Today we look at another one of the Tau flyers, the Razorshark. Click to read on, or check out the Tactics Corner for more reviews and strategies.
The Razorshark has a fairly standard flyer statline, albeit with some major weaknesses in places you might not expect. Movement 20″-50″ is very common for flyers and will get you around the board as easily as might be expected. Toughness six is a touch on the low side for a vehicle but not uncommon for lighter chassis, though twelve wounds is a pretty decent amount. Unfortunately, a 4+ armor save does it no favors, leaving it with pretty weak defenses overall. Ballistic skill 4+ is standard for Tau, though low for their vehicles. At 118pts for its basic version the Razorshark isn’t terribly expensive, but given its middling output it can’t really be considered cheap, either.
Special Rules and Wargear
The Razroshark has a host of special rules, but they are only the ones you would expect from any given flyer. Supersonic and Airborne mean it must move in straight lines and can’t get into melee with most things, while Hard to Hit means enemies subtract one from shooting attacks against it. Crash and Burn is just Explodes for flyers.
The armament of the Razorshark is at least a little more interesting. It comes with a somewhat unique main weapon, the Quad Ion Turret. It has a profile much like that of many other Ion weapons- 30″ range, S7 AP-1 Dmg1, with the ability to overcharge for +1Str and DmgD3 at the cost of an occasional mortal wound. However, the Turret also comes with a unique trait that gives it +1 to hit against non-Fly targets, which among other things means that doing so will not cause you mortal wounds as well as significantly improving your general accuracy. It’s not as good as having proper BS3+, but it’s something.
Aside from its main gun, the Razorshark also comes with a pair of Seeker Missiles and a Burst Cannon (18″ S5 AP0 Dmg1 Assault 4.) The Burst Cannon can also be traded out for a Missile Pod (36″ S7 AP-1 Dmg2 Assault 2), which is a pretty reasonable deal in most cases.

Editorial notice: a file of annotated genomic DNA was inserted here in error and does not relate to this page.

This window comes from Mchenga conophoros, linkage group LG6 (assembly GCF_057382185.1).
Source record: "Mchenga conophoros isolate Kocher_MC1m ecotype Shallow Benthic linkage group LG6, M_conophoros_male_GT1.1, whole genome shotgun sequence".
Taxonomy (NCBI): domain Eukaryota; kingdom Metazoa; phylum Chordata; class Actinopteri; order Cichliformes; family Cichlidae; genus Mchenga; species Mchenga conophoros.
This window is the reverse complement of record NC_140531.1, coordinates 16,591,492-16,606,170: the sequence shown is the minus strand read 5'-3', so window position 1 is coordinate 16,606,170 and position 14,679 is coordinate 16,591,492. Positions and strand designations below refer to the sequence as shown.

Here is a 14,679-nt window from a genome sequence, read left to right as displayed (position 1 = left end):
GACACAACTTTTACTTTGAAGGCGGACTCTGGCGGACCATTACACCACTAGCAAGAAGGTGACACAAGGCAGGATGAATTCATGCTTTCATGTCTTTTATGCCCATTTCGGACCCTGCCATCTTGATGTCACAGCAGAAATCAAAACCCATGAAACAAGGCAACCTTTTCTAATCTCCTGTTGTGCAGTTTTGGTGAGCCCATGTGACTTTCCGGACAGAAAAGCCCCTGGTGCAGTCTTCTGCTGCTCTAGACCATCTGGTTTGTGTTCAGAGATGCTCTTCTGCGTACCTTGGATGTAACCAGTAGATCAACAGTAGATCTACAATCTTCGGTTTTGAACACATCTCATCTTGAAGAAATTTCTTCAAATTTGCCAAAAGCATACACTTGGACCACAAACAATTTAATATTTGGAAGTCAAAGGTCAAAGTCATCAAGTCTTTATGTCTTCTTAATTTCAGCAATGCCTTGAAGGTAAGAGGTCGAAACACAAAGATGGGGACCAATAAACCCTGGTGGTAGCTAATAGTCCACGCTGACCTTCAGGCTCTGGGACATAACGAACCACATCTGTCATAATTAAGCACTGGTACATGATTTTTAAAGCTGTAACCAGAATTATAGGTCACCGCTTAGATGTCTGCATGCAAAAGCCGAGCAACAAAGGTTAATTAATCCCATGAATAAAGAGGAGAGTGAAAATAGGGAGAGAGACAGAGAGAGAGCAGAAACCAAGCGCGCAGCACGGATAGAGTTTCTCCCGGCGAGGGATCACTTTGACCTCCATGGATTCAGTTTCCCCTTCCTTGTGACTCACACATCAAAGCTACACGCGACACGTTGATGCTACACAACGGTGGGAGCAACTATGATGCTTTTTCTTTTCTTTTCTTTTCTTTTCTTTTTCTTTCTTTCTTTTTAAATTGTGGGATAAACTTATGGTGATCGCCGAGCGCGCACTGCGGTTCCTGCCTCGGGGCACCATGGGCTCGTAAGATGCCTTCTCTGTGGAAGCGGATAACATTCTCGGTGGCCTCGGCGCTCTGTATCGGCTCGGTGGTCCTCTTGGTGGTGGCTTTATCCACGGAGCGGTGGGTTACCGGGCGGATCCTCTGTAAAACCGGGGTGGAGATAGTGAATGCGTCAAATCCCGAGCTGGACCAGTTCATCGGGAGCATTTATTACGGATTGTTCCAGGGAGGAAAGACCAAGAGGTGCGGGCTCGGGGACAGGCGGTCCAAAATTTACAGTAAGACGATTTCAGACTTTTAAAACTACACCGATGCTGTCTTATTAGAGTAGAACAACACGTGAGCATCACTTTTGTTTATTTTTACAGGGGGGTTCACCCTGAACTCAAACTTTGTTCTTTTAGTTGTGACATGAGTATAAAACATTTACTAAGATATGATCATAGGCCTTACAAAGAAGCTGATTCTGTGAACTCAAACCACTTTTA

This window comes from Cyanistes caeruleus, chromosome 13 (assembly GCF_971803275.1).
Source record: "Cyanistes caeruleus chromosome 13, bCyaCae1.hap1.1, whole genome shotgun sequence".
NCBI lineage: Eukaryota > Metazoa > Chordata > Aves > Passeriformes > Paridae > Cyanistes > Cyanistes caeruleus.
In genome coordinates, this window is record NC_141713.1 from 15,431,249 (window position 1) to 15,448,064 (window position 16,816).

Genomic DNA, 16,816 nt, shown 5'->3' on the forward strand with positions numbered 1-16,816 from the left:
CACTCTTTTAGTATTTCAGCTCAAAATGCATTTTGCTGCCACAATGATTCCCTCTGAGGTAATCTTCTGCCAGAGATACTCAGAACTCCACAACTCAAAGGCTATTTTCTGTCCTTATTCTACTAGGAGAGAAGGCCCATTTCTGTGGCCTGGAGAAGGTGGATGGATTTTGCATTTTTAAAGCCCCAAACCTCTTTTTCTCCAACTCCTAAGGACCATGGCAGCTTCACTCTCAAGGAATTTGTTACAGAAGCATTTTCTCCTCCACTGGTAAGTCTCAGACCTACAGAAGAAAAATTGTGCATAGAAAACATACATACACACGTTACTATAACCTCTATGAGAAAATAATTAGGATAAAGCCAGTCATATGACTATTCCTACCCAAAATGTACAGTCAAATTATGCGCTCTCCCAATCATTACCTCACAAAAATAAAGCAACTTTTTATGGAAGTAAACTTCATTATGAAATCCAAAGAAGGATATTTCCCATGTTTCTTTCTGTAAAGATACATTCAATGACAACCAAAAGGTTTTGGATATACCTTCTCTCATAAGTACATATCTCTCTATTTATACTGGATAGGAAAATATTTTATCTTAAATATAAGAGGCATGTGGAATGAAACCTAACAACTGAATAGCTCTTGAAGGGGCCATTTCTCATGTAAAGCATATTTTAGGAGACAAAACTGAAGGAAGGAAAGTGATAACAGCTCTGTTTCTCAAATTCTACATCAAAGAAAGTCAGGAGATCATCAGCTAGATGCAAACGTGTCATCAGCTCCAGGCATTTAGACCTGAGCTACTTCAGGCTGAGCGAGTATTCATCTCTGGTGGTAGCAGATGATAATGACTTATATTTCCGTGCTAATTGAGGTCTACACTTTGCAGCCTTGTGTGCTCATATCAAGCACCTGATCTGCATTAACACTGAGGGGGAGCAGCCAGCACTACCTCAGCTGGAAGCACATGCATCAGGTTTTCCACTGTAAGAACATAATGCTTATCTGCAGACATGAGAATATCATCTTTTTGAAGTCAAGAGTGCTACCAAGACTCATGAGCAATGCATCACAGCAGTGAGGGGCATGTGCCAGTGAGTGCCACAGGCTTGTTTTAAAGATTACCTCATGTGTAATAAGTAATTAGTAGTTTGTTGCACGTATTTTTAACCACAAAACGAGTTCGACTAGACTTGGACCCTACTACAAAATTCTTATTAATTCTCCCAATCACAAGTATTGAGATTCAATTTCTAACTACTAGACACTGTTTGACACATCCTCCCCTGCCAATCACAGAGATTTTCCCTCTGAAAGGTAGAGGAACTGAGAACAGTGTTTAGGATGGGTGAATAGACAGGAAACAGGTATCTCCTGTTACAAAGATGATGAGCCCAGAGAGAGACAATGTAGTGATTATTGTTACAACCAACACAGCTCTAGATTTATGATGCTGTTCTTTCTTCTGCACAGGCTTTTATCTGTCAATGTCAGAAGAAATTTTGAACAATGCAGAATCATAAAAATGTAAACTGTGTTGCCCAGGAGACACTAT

The Razorshark is, if you will pardon the expression, a fish out of water. It has never been a good vehicle by any standards, but it is at a particular low point in 9E because it simultaneously brings no scoring to the table (which Tau desperately need) and also brings very limited firepower. The fact is, the Razorshark is just undergunned by any useful measure, and since its only role is a mobile firepower platform, that leaves it in a pretty sorry state.
The main problem is the problem of competition. Tau have numerous medium-to-heavy units that can put out a lot of mid-strength firepower and are as-or-more resilient, which leaves the Razorshark without a lot to do. The Riptide (which pricier) shoots far, far harder per point while also being nigh-invulnerable. The Hammerhead is much more efficient and actually pretty close to on par in terms of survivability (as its 3+ armor save and ability to hide behind terrain both matter a lot.) And both of these chassis come with weapons that have significantly superior statlines, not to mention much better support options for buffing them.
This is doubly a problem because the Razorshark doesn’t really do anything special at all. Its gun shoots and has a statline you can find on practically any unit in the codex- so it’s not like you are getting something special and unique out of putting one in your army. It’s mobile, yes, but Tau has an abundance of deep strikers, so that also isn’t really that incredible. This is made even worse if you compare it side-by-side to its cousin, the Sun Shark, which actually carries more weapons overall (beating it out with two Missile Pods to one and a Markerlight thrown in for free, to say nothing of the bombs), leaving the Razorshark with almost no niche to speak of.
The Razorshark showcases what I think can be a pretty important lesson in game design, namely that units in your game need a purpose. It’s not enough just to exist, units should fulfil a role in the game (and in the lore) that isn’t simply done better by something else- and sadly, the Razorshark fails that test pretty hard. Perhaps it will get some new life breathed into it by the updated codex, where they have a chance to revamp its weapons and statline a bit.
As always, remember that you can get your wargaming supplies at great discounts every day from the Frontline Gaming store, whether you’re looking to start a new army or expand an existing one.